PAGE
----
(Published first in Finnish with different illustration in Suomen Luonto -magazine 4/2019.)
Professor Dave Goulson from the University of Sussex in England has studied insects all his life. He has published over 260 scientific articles on the ecology and protection of bumblebees and other insects, and in addition to that study books and enjoyable research stories, part of which were published also in Finnish this year (the Finnish translation of his book The Sting in the Tale is called Kimalaisen kyydissä).
In recent years Goulson and his research group have concentrated on bees, especially on bumblebees and the effects of new pesticides, because: ”If we would lose bees, we would also lose third of our crops. For example bumblebees pollinate e.g. oilseed rape, field bean, tomato, peppers, raspberries, strawberries and over 1000 species of wild flowers.”
”Oilseed rape is readily sprayed with 20 different pesticides. The insecticides are – naturally – poisonous to insects, the fungicides not directly, but they multiply the effects of insecticides even by 1000 times. The combined effects of different poisons are not studied in the permission processes, even though they are in practice spread at the same time, so that bees in the field are exposed to a chemical cocktail.”
Goulson visualizes the toxicity of neonicotinoids: for example one dose of imidacloprid which is used also in Finland as flea repellent for dogs, could kill sixty grey partridges or six million honeybees. The agent is over 6000 times more lethal than DDT.
Goulson´s group studied flowers that are sold in garden centres and found many insecticides and fungicides in them. The substances disadvantage both insects and all insect eaters, because the greater part of them spreads unintendedly from the fields to other places.
Neonicotinoid compounds are generally used for covering the seeds, from which the poison is meant to be absorbed into all parts of the emerging plant and make the plant poisonous to the insects that like to eat it. In reality only five percent is absorbed into the crop plants, the remaining 95 % spreading into the environment. ”One percent flies to the air during sowing as poisonous dust, 94 % spreads to the soil and soil water, as it is water soluble. From the soil the substance goes into the hedges and wild flowers of field edges, even more into them than into the field plants. From the soil water the poisons trickle into watercourses. Neonics are very persistent, and when used yearly, their concentration in the soil grows.”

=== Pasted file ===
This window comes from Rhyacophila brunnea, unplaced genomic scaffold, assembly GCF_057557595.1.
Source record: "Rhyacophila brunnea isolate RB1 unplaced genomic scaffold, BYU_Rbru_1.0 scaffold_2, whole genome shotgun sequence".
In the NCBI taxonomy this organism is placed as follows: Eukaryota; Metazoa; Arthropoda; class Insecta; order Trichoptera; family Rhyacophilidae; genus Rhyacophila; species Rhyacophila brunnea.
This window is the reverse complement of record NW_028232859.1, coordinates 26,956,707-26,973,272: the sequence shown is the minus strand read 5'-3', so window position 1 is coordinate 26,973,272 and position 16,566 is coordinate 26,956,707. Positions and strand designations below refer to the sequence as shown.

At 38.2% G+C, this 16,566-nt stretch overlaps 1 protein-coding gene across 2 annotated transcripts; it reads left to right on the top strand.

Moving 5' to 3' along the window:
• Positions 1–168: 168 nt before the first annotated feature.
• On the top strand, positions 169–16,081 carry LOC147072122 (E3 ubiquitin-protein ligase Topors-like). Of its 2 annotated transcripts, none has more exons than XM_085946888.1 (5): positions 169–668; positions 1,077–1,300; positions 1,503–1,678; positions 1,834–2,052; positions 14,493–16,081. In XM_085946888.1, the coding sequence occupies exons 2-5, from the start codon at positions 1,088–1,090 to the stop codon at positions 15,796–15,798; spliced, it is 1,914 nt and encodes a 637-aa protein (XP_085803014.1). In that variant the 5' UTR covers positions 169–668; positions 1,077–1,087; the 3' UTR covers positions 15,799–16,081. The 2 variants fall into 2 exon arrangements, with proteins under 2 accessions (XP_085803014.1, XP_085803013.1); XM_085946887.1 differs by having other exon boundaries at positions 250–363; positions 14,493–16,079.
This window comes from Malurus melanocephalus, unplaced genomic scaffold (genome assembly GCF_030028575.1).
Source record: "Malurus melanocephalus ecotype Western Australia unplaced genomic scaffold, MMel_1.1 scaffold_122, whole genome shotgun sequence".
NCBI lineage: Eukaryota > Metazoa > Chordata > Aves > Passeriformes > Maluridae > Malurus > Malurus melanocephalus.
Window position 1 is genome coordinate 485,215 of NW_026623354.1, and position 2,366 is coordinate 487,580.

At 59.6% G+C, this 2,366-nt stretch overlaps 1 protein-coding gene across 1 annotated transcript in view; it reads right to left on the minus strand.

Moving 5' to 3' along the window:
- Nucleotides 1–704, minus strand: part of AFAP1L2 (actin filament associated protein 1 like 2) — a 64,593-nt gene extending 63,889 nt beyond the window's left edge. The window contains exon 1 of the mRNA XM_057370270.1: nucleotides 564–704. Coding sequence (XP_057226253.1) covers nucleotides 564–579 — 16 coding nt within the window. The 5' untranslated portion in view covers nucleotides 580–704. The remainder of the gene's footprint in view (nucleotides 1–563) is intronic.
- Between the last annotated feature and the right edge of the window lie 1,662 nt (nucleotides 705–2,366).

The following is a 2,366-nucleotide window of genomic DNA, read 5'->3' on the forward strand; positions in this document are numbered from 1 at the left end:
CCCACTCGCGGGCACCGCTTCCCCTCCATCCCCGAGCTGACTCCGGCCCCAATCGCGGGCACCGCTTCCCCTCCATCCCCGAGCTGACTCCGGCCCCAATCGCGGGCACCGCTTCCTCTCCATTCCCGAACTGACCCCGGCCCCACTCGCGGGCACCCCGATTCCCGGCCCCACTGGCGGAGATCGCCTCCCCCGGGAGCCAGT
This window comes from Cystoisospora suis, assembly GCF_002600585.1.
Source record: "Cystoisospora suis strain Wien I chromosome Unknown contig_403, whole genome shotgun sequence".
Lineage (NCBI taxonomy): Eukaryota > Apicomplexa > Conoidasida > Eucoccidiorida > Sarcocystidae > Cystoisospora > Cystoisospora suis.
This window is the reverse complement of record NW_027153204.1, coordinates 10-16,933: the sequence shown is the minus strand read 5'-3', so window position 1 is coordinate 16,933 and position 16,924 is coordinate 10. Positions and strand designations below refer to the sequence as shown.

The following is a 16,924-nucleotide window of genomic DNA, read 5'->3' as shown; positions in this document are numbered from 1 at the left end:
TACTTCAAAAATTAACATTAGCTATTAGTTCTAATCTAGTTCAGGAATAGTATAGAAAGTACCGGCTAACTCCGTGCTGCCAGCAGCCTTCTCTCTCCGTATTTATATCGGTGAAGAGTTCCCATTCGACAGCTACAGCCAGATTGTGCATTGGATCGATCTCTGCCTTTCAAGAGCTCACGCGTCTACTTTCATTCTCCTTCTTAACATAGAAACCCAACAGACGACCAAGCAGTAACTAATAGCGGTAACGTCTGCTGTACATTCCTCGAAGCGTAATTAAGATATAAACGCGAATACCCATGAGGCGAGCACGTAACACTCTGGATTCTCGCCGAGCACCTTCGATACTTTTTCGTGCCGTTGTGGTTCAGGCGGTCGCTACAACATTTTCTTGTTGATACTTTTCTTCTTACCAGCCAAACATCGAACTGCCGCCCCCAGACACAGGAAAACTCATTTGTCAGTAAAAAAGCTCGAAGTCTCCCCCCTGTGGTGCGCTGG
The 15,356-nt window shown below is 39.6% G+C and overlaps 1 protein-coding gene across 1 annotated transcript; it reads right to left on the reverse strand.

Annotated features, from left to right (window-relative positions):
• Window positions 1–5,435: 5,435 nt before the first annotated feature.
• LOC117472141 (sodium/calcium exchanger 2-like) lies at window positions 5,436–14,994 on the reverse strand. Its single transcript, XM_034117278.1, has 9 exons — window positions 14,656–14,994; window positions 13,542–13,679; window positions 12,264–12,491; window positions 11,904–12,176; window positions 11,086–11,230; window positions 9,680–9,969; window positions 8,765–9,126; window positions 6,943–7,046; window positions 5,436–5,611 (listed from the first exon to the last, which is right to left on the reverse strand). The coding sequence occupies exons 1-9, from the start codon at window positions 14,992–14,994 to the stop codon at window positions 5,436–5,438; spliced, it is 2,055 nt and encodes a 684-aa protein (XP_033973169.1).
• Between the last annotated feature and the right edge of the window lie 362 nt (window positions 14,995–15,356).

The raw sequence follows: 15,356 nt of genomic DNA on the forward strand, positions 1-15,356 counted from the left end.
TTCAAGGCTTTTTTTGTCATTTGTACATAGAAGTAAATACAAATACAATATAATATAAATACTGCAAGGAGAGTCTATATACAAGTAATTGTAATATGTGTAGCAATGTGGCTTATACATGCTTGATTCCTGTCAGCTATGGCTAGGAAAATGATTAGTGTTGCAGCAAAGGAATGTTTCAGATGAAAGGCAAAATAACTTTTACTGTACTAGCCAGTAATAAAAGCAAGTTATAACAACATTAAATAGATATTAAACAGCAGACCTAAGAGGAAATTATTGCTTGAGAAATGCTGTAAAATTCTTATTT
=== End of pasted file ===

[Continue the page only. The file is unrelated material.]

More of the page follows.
Bees gather poison into themselves from the nectar and pollen of plants. Even though they would not die immediately, the substances reduce the bees´ learning ability, navigation and food gathering, even on concentration levels of PPBs (parts per billion). In Goulson´s research bumblebee nests grew less, when they got pollen and nectar, which had the normal concentrations of neonicotinoids of a treated oilseed rape field. These nests also produced 85 % less queens than control nests fed with clean food. The amount of queens is important, because bumblebee nests die in the autumn and only new queens overwinter and reproduce the next year.
According to studies in different countries the use and concentration of neonicotinoids in the environment causes also reduction in species and individuals of invertebrate aquatic insects, dying of honeybee hives and reduction of amounts of wild bees and field butterflies.
”Biodiversity is in crisis, species die in extinction even 1000 times faster than before humans came in”, reminds Goulson. ”The major part of organism groups is diminishing: birds, butterflies, moths, bees, ground beetles and so on. There are exceptions, but the major part is diminishing.”
”No way this all is caused by neonicotinoids, but they do have their effect. The main reason for disappearing of bumblebees is the loss of their habitat, but pesticides and diseases speed up the disappearance”, says Goulson and urges for radical renewing of agricultural research, support policies and councelling systems towards a more sustainable direction.
Text: Auli Kilpeläinen
Photos: Seppo Leinonen
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